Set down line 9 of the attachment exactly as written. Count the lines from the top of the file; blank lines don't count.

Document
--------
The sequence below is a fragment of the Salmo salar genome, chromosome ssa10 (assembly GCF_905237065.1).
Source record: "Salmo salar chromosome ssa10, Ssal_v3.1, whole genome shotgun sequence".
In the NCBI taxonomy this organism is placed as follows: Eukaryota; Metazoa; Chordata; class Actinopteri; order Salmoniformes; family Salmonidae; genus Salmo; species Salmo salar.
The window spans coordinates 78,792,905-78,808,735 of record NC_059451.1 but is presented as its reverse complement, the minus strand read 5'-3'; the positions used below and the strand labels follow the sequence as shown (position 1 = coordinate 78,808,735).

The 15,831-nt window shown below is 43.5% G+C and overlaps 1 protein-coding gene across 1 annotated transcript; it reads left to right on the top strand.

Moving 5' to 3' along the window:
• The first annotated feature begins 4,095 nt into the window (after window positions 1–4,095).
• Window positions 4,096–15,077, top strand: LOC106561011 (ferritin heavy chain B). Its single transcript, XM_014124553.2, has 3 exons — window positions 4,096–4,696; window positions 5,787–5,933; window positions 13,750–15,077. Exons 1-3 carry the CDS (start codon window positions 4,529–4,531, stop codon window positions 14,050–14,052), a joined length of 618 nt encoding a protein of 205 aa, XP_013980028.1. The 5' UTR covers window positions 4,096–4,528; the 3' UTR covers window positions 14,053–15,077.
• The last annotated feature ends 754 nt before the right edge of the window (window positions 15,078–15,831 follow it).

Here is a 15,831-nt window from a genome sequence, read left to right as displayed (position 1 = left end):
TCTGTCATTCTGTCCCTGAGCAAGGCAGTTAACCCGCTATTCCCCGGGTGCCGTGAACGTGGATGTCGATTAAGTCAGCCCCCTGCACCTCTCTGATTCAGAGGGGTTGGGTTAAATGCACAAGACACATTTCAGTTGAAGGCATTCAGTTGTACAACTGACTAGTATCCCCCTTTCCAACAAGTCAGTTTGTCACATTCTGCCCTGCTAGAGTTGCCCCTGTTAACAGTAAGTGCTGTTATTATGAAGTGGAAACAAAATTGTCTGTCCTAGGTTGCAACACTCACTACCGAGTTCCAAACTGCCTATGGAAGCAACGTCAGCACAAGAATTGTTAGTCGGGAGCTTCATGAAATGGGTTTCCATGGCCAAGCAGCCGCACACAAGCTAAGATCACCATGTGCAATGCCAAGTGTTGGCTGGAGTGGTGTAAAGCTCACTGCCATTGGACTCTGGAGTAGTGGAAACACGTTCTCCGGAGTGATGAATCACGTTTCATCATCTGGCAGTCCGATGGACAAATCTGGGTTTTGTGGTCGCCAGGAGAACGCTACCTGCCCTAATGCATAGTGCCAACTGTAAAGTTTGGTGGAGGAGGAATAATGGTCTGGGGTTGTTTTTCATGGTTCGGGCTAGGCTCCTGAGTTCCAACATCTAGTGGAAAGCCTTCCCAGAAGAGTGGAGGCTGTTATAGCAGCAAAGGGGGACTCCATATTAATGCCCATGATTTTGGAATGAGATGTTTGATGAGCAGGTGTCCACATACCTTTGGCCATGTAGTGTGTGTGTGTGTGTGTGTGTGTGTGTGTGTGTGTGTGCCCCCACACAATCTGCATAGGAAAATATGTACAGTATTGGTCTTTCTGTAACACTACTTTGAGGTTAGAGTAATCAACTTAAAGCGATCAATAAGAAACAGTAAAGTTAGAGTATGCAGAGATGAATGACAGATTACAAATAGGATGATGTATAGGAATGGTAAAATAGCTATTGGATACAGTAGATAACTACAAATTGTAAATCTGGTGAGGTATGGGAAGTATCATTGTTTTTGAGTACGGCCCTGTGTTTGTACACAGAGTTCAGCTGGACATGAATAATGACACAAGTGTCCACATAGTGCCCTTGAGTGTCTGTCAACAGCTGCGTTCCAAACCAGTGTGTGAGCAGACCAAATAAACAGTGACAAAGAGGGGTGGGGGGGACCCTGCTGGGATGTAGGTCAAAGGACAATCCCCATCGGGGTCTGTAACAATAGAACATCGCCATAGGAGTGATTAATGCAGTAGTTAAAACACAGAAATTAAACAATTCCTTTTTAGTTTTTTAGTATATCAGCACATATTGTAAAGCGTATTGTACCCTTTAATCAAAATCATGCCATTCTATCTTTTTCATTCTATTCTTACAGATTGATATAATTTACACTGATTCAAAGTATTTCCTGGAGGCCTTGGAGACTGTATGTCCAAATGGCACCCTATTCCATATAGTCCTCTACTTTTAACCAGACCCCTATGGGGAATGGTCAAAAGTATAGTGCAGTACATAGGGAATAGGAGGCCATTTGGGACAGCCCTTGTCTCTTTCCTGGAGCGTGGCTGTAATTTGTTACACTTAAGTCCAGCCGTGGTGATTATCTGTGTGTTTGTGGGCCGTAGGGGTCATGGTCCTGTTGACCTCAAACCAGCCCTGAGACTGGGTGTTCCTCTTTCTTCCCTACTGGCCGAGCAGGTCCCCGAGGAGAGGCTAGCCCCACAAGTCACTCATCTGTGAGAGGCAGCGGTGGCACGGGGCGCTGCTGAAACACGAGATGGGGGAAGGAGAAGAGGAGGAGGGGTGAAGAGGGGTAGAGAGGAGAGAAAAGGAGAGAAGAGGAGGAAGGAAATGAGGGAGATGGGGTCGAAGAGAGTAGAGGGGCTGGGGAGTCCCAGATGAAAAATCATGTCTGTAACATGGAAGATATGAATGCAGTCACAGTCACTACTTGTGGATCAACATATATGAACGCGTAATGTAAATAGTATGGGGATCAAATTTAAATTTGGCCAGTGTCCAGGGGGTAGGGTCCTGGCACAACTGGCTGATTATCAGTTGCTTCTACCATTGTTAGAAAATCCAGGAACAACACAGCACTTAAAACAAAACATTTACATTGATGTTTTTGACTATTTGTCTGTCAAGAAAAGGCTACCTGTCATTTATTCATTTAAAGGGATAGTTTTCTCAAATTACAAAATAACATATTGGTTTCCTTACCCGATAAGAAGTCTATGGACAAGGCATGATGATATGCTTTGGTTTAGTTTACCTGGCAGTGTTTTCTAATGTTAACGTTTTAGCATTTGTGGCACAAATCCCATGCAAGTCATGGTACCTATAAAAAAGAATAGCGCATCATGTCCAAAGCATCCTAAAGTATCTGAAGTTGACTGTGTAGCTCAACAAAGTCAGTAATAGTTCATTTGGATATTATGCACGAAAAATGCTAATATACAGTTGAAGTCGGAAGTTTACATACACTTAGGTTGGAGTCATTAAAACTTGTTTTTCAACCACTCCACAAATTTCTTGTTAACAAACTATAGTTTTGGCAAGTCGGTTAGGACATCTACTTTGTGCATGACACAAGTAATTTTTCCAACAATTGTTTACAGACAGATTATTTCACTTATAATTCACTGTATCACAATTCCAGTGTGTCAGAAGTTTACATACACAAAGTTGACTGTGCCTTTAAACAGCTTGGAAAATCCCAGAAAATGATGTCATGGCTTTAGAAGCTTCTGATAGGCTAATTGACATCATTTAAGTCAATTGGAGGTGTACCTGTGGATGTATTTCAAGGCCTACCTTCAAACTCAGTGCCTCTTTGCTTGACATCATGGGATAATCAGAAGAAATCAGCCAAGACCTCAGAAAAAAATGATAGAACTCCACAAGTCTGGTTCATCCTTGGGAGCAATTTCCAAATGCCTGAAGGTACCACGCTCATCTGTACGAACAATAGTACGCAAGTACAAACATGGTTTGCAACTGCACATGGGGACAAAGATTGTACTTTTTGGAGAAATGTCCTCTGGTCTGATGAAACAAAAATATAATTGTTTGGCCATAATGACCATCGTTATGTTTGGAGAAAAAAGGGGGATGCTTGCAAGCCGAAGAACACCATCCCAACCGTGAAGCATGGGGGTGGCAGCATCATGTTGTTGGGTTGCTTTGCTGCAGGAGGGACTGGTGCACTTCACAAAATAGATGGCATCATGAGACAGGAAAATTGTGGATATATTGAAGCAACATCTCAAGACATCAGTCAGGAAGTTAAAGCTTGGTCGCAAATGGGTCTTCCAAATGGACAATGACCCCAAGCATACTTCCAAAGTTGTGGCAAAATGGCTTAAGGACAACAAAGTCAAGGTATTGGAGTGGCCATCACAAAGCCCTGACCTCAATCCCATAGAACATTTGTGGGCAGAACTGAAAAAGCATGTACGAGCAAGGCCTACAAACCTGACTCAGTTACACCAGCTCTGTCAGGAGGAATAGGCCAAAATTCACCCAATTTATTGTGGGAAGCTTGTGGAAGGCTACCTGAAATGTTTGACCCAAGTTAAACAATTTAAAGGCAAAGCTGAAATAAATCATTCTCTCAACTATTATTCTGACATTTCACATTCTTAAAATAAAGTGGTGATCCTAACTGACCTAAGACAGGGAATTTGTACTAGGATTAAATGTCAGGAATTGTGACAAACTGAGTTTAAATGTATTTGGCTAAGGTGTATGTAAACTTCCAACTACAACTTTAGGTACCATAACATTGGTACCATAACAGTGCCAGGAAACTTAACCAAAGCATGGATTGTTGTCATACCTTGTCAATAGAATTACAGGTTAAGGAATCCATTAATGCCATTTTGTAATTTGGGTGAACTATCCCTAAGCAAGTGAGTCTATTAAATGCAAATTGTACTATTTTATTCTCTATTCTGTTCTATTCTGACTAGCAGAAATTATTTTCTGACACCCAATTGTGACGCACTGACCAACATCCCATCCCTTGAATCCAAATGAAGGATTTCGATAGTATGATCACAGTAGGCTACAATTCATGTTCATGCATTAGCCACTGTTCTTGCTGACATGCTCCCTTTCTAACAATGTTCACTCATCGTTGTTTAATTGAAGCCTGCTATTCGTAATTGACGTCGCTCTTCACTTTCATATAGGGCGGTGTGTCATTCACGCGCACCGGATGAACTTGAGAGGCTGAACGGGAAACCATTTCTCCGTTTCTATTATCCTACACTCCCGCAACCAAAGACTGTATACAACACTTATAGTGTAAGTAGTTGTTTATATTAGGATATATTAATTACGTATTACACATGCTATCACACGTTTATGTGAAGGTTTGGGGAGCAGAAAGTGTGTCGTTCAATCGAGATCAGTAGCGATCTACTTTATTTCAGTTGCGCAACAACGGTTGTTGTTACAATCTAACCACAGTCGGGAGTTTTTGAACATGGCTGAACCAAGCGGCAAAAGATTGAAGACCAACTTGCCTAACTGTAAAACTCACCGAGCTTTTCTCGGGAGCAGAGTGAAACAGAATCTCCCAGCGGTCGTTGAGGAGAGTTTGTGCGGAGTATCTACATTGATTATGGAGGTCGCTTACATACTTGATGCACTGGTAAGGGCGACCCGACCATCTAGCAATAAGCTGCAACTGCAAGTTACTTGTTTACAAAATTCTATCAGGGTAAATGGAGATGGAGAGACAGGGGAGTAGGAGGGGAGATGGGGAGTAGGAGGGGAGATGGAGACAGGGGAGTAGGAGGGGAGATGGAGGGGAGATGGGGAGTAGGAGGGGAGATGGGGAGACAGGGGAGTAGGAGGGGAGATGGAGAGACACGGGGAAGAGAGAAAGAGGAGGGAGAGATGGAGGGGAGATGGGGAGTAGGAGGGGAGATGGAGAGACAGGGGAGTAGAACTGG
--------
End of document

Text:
• The last annotated feature ends 754 nt before the right edge of the window (window positions 15,078–15,831 follow it).